Before I get dressed and start the day (the sun is now up and fine snowflakes are falling), I wanted to tell you about a book I’m reading. My friend Pat recommended it to me and I’m about halfway through. It’s called Destiny of the Republic by Candice Millard. Did you ever think you would like to know more about President James Garfield? No? Well let me assure you, you do! The subtitle of the book is A Tale of Madness, Medicine, and the Murder of a President, and it is masterfully written and so compelling. The writing reminds me a bit of Laura Hillenbrand’s Unbroken. The book fairly gallops and is absolutely brilliant. If you know someone who loves history, this would make a great Christmas gift.
What are you reading these days? I always love to ask that question and hope folks will answer. 🙂
The next thing on my reading stack after this one is My Bright Abyss by Christian Wiman. Just the title makes me feel like the author might be a kindred spirit.
Dear friends, I pray that your Thanksgiving is full of thanks. I could wish you time with family, peace, prosperity, good food, fun and festivities, but I realize more than ever that not everyone has this kind of holiday. Things are certainly different for us this year. But no matter what road we’re walking with the Lord, we can give thanks. There’s always something to look up to the heavens for, something from the hand of our good God, to be grateful for.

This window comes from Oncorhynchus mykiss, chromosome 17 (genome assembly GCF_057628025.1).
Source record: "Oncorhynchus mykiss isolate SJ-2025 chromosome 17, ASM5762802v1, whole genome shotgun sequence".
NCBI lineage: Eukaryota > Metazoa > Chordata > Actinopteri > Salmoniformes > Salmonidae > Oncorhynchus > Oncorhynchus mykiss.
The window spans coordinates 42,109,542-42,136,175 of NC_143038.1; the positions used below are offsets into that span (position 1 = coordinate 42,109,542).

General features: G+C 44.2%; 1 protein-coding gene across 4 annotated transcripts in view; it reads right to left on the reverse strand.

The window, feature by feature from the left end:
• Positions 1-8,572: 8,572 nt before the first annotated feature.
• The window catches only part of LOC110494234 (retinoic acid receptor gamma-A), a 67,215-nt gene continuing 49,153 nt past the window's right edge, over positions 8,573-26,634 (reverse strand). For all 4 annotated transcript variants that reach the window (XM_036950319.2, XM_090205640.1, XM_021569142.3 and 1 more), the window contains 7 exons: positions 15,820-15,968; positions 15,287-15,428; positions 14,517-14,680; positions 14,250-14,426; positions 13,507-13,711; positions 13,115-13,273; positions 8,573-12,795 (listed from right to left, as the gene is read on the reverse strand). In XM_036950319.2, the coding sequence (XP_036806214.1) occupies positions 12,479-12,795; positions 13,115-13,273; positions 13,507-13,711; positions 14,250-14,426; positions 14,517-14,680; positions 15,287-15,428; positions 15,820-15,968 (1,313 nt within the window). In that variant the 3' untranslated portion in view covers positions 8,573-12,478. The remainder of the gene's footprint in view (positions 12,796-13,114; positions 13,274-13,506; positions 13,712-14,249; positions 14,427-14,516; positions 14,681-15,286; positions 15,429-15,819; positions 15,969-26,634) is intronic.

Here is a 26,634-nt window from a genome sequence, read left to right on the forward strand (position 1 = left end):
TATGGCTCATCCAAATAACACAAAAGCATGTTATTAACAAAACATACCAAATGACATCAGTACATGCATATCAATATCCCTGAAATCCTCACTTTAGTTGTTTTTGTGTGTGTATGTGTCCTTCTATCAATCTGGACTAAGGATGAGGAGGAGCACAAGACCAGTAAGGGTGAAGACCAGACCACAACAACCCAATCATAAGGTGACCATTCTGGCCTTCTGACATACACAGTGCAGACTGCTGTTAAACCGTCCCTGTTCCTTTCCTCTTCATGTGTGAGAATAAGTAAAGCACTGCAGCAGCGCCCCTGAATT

May He find us all being grateful this week,
How I hang my scarves
November 19, 2014 | My Jottings
I like to wear scarves now and then and have received many as beautiful gifts. I’ve tried several ways to store them over the years, from tying them on hangers like this, and folding them neatly in drawers. I knew I didn’t want something like this scarf hanger, because the scarves would lay on top of each other and wouldn’t be as easily accessible.
I searched around for a while online to find just what I wanted, and these little individual hangers are what I settled on:
They’re perfect. I like that they’re all separate and can be slid across a closet pole just like other garments. This was just a part of our closet where shirts would have been hung, and I decided it would be my scarf rack.
These aren’t the best photos — the light in the closet is high and rather dim for photography. There is absolutely no orange on any scarf, in spite of what you see. It’s really a delightful coral color. (You can click to enlarge them.)
When I glance at my scarves I see Diane, Kay, Sharon, Carolyn, Sara, and Scotland…
And here’s a really neat video about how to tie a scarf 25 ways in 4.5 minutes. It’s fun to watch. The two ties I do most often are called The European Loop and The Magic Trick.
Do you like to wear scarves? How do you store yours?
November 14, 2014 | My Jottings